The Washington PostDemocracy Dies in Darkness

In the aftermath of civil war, contemporary Syrian art emphasizes not just loss, but resilience

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Images of Syria in the news media over the past decade have become almost numbing in their repetitiveness, documenting the horrors of civil war, death, destruction and endless streams of refugees. Seemingly almost in opposition to this imagery, however, many Syrian artists have responded by creating work that is extraordinarily diverse, aesthetically rich and at times even beautiful, as a new group art show at the Middle East Institute makes clear.

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“In This Moonless Black Night: Syrian Art After the Uprising” is the first significant exhibition in Washington to focus on contemporary art by Syrians. It features 14 artists, half of them women; the majority have not previously been shown in D.C. All are living in exile, whether in the United States, Europe or elsewhere in the Arab world; most left Syria at some point after the uprising that began in March 2011, although a few were living abroad already.

The uprising and what followed “kind of saw an upsurge in creativity,” according to curator Maymanah Farhat, speaking during a live-streamed preview of the exhibition. “There was a sort of release. I think with being in exile, artists have really allowed themselves to experiment.”

Themes of displacement and migration appear as a through line in multiple works, among the most immediate of which is Essma Imady’s installation “Pillar of Salt,” consisting of a child’s tiny pink backpack and teddy bear resting atop what the work’s label describes as a child’s weight in salt. While at first appearing as a simple cluster of everyday objects, it poignantly references the refugee crisis and in particular its impact on women and children.

In a recent webinar hosted by the gallery, the artist, who has interviewed Syrians in the United States and Canada about their experiences, said the installation was inspired by the concept of “looking back and being turned into a pillar of salt — how us refugees . . . have this pulling to look back, while also feeling the danger of that action.”

Four pieces by Mohamad Hafez, who was trained and has worked as an architect, feature extremely realistic, almost ­diorama-like re-creations of homes or street scenes set inside open suitcases, like miniature windows onto those worlds. Some of these “Baggage” pieces are named after and based on the lives of specific refugees to the United States who have told Hafez their stories.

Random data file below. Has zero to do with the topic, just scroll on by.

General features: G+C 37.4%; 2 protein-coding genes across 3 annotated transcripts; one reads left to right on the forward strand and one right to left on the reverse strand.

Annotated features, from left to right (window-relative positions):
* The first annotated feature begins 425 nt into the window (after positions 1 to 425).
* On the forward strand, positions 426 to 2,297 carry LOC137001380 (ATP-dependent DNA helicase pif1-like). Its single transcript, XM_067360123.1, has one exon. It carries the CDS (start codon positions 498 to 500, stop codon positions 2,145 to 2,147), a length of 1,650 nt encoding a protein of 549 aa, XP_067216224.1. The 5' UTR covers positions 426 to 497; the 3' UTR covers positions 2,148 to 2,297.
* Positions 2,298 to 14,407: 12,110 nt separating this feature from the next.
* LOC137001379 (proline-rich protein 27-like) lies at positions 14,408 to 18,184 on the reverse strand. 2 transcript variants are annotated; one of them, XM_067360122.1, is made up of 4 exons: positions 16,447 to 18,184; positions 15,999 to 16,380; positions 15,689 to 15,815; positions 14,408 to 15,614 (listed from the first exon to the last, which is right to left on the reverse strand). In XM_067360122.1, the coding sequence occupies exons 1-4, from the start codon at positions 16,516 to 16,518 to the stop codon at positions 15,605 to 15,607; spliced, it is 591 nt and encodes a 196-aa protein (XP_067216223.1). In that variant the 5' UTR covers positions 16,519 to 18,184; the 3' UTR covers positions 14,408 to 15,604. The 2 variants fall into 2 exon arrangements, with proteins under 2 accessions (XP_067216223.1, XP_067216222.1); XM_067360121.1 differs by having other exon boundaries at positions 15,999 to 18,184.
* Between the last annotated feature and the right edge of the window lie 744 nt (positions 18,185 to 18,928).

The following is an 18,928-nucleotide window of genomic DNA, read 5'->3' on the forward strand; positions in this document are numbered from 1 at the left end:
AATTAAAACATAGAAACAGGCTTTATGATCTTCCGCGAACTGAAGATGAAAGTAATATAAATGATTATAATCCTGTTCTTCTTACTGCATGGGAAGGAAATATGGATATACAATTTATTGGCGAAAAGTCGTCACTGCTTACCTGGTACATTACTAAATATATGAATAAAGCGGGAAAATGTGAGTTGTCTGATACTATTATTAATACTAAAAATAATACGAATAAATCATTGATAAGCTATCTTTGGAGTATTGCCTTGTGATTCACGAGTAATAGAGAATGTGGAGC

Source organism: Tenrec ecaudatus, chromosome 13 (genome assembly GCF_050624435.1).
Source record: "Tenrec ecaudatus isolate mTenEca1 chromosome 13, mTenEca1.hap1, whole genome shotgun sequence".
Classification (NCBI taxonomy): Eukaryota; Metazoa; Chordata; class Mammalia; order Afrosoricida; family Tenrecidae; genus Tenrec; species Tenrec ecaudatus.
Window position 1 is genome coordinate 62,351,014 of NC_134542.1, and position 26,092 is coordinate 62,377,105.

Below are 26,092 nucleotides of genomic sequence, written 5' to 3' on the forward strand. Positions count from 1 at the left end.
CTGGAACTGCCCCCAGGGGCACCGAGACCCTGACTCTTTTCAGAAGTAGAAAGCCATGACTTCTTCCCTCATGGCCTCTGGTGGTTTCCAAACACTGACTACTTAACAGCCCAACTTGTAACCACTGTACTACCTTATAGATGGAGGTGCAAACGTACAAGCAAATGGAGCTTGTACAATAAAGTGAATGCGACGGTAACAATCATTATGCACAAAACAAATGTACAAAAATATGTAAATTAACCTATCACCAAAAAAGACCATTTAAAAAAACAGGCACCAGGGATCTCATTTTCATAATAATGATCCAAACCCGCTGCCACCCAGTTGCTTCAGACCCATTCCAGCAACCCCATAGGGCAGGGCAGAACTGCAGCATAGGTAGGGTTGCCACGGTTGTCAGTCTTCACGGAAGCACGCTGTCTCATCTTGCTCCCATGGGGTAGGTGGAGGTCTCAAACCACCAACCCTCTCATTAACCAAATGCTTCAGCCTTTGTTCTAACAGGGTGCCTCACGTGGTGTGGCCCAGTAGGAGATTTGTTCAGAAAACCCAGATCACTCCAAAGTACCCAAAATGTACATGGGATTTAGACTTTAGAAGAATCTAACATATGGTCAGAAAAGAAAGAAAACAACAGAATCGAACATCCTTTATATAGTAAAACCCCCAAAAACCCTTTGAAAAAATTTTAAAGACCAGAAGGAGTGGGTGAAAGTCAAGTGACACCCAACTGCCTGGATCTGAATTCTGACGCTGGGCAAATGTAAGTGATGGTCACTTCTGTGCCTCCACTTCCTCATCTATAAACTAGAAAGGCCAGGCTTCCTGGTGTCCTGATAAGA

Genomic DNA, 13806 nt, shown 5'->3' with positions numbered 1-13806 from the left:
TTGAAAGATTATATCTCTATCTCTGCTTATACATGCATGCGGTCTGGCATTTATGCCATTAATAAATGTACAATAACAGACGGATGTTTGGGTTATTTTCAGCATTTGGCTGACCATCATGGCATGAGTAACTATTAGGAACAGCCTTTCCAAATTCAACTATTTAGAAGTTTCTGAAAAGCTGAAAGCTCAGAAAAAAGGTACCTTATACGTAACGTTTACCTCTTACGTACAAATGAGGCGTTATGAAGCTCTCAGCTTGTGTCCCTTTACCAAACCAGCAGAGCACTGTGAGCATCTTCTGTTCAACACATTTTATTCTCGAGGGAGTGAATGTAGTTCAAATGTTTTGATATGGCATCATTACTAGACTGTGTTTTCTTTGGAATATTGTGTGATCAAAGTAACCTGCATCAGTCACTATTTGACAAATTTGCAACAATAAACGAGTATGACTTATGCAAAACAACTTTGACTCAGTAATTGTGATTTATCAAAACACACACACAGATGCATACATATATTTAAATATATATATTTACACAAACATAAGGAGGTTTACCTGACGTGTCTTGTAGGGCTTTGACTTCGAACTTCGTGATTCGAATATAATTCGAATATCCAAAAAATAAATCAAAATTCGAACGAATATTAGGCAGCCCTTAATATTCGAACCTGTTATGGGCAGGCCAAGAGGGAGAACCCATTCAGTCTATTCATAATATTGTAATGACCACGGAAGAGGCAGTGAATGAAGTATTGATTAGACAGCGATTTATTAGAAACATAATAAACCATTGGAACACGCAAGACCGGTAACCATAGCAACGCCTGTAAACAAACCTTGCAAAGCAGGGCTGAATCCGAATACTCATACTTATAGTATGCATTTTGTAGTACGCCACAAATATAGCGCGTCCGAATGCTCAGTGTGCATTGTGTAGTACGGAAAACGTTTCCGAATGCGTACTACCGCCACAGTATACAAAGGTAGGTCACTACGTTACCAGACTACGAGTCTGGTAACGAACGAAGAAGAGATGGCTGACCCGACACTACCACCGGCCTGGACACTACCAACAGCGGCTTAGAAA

“Ayman and Ghina,” which shows an elegant, blue-tinted living room, complete with a coffee table set with china, is inspired by a family from Homs who left home at a moment’s notice when they learned the army was just outside their village.

“I decided to model their living room because the day they escaped, they were in their living room, having breakfast,” Hafez says by phone from his home in Connecticut. “They left breakfast on the table. They thought they would be back in a few hours . . . and it’s been eight years now, or nine years.”

Other works grapple with migration more abstractly, such as Khaled Barakeh’s “I Haven’t Slept for Centuries.” What at first appears to be a jumble of dark black lines on a white background is in fact a digital print of superimposed visas, passport entry and exit stamps, and rejected applications to visit various countries — all personally accumulated by the artist, in a bleak commentary on the bureaucratic indignities faced by those in the Syrian diaspora.

The exhibition’s wide range — in media, form, content and tone — also highlights the country’s rich visual culture and how it has influenced its artists. Two mixed-media pieces by Bady Dalloul incorporate intricately painted old wooden gaming boards that call to mind the designs of traditional Islamic tiles or inlay. Photographs by Osama Esid of the interiors of refugee tents in camps in Turkey, lined with patterned carpets and textiles, capture how Syrians have decorated their surroundings in even the bleakest circumstances.

“I wanted the show not to aestheticize trauma, and despair and ruin,” says Farhat, adding that her aim was “to emphasize how beautiful the works are and . . . how aesthetics are so important to Syrian artists.”

Digital images of the works, including Ammar al-Beik’s short film “The Sun’s Incubator,” are available online on the gallery’s website. But the exhibition — whose title is adapted from a verse by the late Syrian poet Da’ad Haddad — is best viewed in person because of the tactile nature of much of the art and the use of varied materials.

In Kevork Mourad’s dynamic “Sanctuary City,” for example, Gothic-style illustrations of architectural elements on layers of cutout fabric are held together by threads that link the overlapping positive and negative spaces. “Cleansing” by Lara Haddad is printed on a thin fleece blanket of the type handed out by aid organizations at refugee camps, while Oroubah Dieb’s “Displacement I” and “Displacement II” incorporate patterned fabric and stationery, as well as sand, to add texture and vibrant colors to her collaged paintings of families carrying their possessions through the desert.

In marking the 10th anniversary of Syria’s uprising, “In This Moonless Night” powerfully conveys both the huge loss and remarkable resilience of Syria’s people over the past decade, through the lens of some of its most talented artists.

In This Moonless Black Night: Syrian Art After the Uprising

Middle East Institute, 1736 N St. NW. In-person visits by appointment only, scheduled at The full exhibition can be viewed online at

Dates: Through July 16.

Prices: Free.